Yahoo Pipes is an advanced version of FeedRinse - a tool that takes a set of RSS feeds and filters the content based on your interests. FeedRinse focuses just on RSS/XML pages while Yahoo Pipes lets users extract data from HTML pages, Flickr photos, Google Base, and Yahoo Search.

How I Created the PwC Pipe

Creating a new pipe is a fun experience for anyone who likes Legos or just mashing things together. It's user interface is pretty slick and really makes you feel like you have complete control over what you're making. My PricewaterhouseCoopers pipe is extremely simple compared to the ultra-complex creations some people have made. However, it takes some time and a strong programming background to go beyond what I can do.

After deciding "What is my objective?" for my pipe, the next step is to decide "Where am I going to get my data from?" I usually use Google Base and Yahoo Search in my pipes, so those were a given. The queries are the same for both (intitle:PricewaterhouseCoopers AND advisory). Google Base will give me links to articles, blogs, and press releases about my topic while Yahoo Search will return basic search results. However, I restricted the Yahoo Search result to not include any result from "pwc.com" because I have page monitors from WatchThatPage and Feed43 to watch for new job postings.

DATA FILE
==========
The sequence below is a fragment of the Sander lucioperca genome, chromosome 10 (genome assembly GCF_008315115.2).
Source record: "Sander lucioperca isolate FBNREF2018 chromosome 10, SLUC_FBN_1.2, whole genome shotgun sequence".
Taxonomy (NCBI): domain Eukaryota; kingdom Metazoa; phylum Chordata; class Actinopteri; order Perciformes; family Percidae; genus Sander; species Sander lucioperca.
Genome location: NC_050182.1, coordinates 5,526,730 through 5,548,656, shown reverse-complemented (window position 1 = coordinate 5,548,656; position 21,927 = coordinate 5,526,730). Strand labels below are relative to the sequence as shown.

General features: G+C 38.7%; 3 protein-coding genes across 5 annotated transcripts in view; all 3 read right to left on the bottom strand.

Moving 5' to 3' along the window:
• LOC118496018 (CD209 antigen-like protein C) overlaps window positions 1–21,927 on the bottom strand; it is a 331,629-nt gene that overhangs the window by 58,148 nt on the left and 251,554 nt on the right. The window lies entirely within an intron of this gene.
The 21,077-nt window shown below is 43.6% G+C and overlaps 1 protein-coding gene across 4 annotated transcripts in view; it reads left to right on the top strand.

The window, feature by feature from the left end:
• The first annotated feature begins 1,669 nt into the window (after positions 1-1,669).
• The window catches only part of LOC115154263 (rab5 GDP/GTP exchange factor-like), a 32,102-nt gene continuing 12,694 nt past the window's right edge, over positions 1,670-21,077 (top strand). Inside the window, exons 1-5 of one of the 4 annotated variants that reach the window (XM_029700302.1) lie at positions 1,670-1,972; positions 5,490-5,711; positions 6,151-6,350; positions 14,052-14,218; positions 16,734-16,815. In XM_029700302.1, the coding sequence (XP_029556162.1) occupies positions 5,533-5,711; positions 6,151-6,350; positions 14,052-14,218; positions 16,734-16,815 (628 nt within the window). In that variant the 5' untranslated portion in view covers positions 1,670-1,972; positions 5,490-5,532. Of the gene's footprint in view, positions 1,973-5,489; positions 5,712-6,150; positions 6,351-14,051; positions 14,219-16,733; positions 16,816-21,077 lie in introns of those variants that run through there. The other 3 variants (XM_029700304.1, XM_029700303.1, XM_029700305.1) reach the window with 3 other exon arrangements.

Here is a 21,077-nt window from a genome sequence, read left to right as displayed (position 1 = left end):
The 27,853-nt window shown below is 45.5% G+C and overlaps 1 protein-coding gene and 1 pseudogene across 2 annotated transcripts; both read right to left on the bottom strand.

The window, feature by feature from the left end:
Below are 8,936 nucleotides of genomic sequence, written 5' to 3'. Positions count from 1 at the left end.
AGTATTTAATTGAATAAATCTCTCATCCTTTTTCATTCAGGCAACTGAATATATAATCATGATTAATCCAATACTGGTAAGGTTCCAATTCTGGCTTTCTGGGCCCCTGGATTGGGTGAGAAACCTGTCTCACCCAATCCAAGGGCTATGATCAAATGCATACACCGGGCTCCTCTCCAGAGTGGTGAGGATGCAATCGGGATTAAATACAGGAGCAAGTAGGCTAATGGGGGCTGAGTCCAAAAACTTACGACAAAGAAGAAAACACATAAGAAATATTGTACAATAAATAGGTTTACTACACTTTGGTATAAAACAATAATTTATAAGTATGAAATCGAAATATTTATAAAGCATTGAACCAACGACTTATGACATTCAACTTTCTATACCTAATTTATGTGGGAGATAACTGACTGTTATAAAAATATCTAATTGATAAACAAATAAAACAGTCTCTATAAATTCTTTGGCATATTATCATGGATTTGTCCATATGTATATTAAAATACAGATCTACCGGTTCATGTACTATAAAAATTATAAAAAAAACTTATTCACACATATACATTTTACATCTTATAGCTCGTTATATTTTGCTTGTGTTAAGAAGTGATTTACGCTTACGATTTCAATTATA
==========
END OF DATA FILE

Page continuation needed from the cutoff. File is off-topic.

I then found 5-6 RSS feeds related to the Big4 & PricewaterhouseCoopers. For the Big4 blogs, I filtered the results using the "Filter" operator to only permit entries that contain PwC or PricewaterhouseCoopers. Unfortunately, screenshots of my final pipe do not work.

What I Discovered

My pipe worked perfectly and I already have a lot of good information to read on PwC. I will also have access to any new information between now and my interview date. Here is a partial list of the articles/blogs my pipe returned:

I hope this pipe will help me impress the interviewer with some knowledge of the latest PwC news. I also look forward to using Yahoo Pipes more in the future and learning how its more advanced abilities.


Really Fast Computers

by samooresamoore (20 Nov 2008 15:04)

The Wired Blog Network has an article about the rising speed of supercomputers. What it describes is truly amazing. It also alludes to the controversy that I talked about in today's class about how simulations are a new type of science, and scientists are slowly beginning to recognize that (or fight it).

Also, here is a time-lapse video showing its construction.


Videosurf Review In Wsj

by samooresamoore (19 Nov 2008 20:27)

Today's WSJ has a review of VideoSurf. You might find it interesting.